In the gospel according to RuPaul, ‘if them bitches ‘aint paying your bills, don’t you pay them no mind’. This is a lesson in life I have truly taken to heart. People who have absolutely nothing invested in your life aren’t worth the salt in your tears. Trust me. We’ve had this conversation about money before: I hate it! I need it! Cash is like tokens bought at the funfair. The more you have, the more goes you get on the rides. Simples.
The thing to remember – and La Farmer was so right about this – is that it is only money. Money can make as many bores, snobs and misers as it can facilitate a lot of fun for those of us with a lust for life. I was once told by someone very dear to me that I would never swallow dive off Waterloo Bridge because I had too much of a lust for life. True, as it happens.
Now we both know that the past few years have been ‘trooooly messy’ in parts. I’m not going to make light of it because I would not wish some of the days/weeks/months I went through on my worst enemy. Form an orderly queue…
Besides, you know me. When I’m feeling on top of the world I always imagine that Fate and Nemesis are poised to take pot shots at my hopes and dreams with a blunderbuss. But not this time. I’m dating a Patronus charm in human form and all the Dementors (fear, guilt, Bombay Sapphire) are kept at bay.
One of the dumbest things one can do is question happiness when you’ve found it. Protect it and take care, yes, but don’t doubt. I think of years recently past like the last act of The Magic Flute when Tamino must walk through blazing fire and raging water armed with the wisdom of constancy, patience and discretion. It helps when you don’t walk alone.
You truly never stop learning and I think that might be what keeps the faith with life. I’m with Mary Poppins on the power of laughter to lift you to the ceiling. H, Su, La Farmer and Mr Bowering convened around our boardroom table outside Ciao Bella last night to make plans for our Great Exhibition. I don’t think the laughter or the Chianti stopped flowing from 6.30pm until bedtime.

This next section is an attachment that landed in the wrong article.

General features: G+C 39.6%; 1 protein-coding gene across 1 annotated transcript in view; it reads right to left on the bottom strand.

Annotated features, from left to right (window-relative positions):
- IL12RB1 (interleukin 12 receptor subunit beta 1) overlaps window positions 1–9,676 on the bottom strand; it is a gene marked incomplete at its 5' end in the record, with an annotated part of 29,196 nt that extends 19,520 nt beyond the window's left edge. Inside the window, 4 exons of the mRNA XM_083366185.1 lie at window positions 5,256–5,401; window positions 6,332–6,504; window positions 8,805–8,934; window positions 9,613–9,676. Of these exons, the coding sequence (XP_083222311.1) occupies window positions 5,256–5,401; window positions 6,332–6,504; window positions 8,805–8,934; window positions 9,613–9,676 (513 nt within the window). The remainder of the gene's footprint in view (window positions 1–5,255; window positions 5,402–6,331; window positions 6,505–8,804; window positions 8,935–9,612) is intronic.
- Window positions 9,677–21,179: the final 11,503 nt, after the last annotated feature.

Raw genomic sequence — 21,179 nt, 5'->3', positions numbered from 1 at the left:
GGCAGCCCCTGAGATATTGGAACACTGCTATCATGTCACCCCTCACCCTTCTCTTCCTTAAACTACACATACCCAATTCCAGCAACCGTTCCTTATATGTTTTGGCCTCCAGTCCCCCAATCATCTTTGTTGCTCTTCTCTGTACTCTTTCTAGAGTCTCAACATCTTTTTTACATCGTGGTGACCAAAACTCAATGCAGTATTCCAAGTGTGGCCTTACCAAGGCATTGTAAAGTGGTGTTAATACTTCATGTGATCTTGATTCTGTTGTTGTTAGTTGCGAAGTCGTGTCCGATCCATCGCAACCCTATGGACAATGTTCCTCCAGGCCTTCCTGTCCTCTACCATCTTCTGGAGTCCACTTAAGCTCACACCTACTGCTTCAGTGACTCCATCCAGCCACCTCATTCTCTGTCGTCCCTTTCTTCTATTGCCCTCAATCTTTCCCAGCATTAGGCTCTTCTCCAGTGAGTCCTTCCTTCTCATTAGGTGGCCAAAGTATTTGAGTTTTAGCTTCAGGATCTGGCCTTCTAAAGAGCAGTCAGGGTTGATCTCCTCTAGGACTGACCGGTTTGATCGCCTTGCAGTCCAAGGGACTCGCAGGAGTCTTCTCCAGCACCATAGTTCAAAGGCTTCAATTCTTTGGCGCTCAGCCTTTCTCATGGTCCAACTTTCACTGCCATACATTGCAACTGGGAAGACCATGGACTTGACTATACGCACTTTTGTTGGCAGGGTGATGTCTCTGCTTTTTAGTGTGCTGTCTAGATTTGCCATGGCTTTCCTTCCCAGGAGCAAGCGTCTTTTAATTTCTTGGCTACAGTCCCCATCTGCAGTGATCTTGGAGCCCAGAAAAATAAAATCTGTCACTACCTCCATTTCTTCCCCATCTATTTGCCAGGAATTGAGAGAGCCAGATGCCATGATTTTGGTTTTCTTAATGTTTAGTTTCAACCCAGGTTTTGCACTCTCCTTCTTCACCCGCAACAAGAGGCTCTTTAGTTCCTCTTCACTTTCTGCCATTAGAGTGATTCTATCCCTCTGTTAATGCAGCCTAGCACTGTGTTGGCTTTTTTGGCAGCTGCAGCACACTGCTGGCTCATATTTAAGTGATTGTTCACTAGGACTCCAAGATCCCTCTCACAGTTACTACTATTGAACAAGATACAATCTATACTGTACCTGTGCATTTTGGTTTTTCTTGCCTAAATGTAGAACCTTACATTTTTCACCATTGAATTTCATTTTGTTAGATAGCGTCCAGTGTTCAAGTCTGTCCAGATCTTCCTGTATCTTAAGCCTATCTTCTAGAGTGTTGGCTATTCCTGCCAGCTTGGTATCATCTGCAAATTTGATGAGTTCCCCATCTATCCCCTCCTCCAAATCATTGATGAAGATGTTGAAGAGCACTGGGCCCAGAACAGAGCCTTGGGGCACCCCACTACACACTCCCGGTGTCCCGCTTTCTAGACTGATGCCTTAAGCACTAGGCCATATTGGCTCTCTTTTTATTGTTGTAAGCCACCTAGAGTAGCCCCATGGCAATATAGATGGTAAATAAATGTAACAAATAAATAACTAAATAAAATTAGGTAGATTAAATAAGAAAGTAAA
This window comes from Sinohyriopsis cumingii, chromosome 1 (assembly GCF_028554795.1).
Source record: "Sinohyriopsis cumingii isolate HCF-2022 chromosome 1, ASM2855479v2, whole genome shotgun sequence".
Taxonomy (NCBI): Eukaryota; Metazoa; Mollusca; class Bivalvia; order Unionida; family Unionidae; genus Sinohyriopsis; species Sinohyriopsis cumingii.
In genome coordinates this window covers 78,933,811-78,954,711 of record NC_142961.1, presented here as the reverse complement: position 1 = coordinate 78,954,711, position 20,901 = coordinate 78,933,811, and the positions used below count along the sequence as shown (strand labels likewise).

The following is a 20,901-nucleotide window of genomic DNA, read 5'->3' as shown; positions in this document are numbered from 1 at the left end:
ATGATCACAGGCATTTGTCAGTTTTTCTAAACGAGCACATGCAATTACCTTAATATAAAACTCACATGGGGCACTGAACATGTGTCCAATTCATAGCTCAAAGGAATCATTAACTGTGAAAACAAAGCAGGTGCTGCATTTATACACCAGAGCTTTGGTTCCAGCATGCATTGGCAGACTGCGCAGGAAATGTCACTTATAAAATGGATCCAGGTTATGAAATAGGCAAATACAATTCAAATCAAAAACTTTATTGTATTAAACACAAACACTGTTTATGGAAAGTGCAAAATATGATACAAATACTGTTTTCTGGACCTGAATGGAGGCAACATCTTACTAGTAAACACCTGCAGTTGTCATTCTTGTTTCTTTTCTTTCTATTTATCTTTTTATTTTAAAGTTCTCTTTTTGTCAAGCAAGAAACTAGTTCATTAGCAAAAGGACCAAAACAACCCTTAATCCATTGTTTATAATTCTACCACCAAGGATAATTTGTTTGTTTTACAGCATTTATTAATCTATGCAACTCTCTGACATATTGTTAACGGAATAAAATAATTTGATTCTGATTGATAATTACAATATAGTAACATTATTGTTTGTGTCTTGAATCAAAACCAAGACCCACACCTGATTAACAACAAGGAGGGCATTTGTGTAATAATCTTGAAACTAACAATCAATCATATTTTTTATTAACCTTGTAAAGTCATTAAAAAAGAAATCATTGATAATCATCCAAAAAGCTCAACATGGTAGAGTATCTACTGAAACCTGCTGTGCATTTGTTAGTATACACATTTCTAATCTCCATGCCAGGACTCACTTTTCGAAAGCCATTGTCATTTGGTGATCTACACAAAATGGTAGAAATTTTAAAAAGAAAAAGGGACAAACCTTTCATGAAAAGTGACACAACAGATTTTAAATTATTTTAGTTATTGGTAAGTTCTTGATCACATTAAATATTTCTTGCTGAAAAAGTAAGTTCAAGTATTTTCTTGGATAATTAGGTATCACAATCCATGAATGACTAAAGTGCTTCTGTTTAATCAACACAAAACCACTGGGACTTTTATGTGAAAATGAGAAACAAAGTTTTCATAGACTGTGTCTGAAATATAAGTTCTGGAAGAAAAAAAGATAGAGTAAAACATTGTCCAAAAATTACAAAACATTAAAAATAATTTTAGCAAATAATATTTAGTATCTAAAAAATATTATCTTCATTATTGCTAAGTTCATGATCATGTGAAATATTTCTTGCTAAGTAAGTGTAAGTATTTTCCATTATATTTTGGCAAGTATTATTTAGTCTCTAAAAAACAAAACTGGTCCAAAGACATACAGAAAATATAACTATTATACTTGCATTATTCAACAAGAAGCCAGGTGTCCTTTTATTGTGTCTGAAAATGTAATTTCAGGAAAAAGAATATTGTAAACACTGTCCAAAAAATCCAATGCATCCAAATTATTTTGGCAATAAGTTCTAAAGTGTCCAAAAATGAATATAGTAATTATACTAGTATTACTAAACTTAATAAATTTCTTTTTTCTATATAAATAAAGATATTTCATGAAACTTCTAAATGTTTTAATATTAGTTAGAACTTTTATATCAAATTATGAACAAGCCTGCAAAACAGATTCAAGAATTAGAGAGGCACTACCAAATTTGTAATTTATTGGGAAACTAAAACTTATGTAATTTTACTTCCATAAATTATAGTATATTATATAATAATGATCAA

Do you remember my saying that I wanted a three dimensional project after finishing the manuscript for Jewellery for Gentlemen? Well, The Wedding Gallery at No 1 Marylebone is it. Imagine a Sir John Soane church next to Regents Park with a double-height vault beneath the deconsecrated events space. The gig is along the lines of creative director for tailoring, watches and jewellery and it has the makings of a new London family.
I can tell you now that without my London families – Henry Poole, Turnbull & Asser, Thames & Hudson, the Mayfair Jewellers and of course the Sherwood Massive – the last couple of years would have sunk me. They all kept the faith when I didn’t have any left. Mind you, reading the books I wrote during ‘the Troubles’, I am pleased to report that the quality was there even if the fun was missing.
Apropos fun, I am 40,000 words into my novel Tomster, KitPlay, Starboi & Me. Here’s a sneaky peak at the Prologue and the first paragraph.
If you’ve lived in this city as long as I have you will doubtless be all-too-familiar with Dr Johnson’s tedious aphorism ‘When a man is tired of London, he is tired of life’. That’s all very well, Samuel dear, but have you ever wondered what happens when London grows tired of you?
I believe it was Tomster who first suggested that we open a brothel next door to the British Museum. KitPlay laughed, Starboi looked nervous and I wondered how soon we could start. Granted, the business of pleasure is not the most obvious joint venture for a choir master, an actor, a barrister and a writer who had only just met at the bottom of a bottle of Chablis in a Bloomsbury wine bar. With the age of forty backing away from us all like a lion tamer who had lost his whip, surely we were too old for the oldest profession. But as Starboi put it, ‘being morally bankrupt at our age is to be expected. But financially?’
Codenamed the Grindr Novel, I think we can safely rule out the young adult audience but the readers who perused the first draft tell me it is bawdy rather than smutty which I took as a compliment. Tomster is not 50 Shades of Gay. The ambition is to view a contemporary subject such as dating apps through the eyes of a Nancy Mitford or E. F. Benson. No pressure there then…
I adore writing fiction but have had to pay serious attention to it being a page turner. One of my heroes of gay fiction is Joe Keenan, an Emmy-award winning Frasier scriptwriter, who wrote three of my favourite novels of all time. The man is a genius with the one-liners but his plots absolutely fizz like 1930s screwball comedies.
When we sell the film rights I’m thinking Jonathan Rhys Meyers as Suited&Booted. Well, him or Ellen Degeneres. Until next time…